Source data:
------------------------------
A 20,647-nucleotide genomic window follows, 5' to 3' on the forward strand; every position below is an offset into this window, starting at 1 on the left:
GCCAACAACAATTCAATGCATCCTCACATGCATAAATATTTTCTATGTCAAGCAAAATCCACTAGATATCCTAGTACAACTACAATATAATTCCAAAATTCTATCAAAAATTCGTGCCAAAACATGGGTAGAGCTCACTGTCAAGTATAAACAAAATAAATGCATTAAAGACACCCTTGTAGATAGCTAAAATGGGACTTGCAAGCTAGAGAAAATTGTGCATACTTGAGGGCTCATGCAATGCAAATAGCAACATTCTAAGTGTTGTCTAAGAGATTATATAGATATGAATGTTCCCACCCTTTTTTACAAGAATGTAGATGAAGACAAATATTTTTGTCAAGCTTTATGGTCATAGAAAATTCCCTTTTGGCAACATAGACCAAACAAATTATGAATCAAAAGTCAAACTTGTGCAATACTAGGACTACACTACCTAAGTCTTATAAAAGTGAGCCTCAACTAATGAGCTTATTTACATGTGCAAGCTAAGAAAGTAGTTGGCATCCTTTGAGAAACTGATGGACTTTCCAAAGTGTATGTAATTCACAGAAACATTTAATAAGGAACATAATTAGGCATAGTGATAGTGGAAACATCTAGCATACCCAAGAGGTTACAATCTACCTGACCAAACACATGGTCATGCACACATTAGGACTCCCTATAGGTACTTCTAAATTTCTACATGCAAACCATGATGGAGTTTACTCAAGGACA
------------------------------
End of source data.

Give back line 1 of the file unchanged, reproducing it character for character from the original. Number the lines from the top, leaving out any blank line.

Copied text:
A 20,647-nucleotide genomic window follows, 5' to 3' on the forward strand; every position below is an offset into this window, starting at 1 on the left: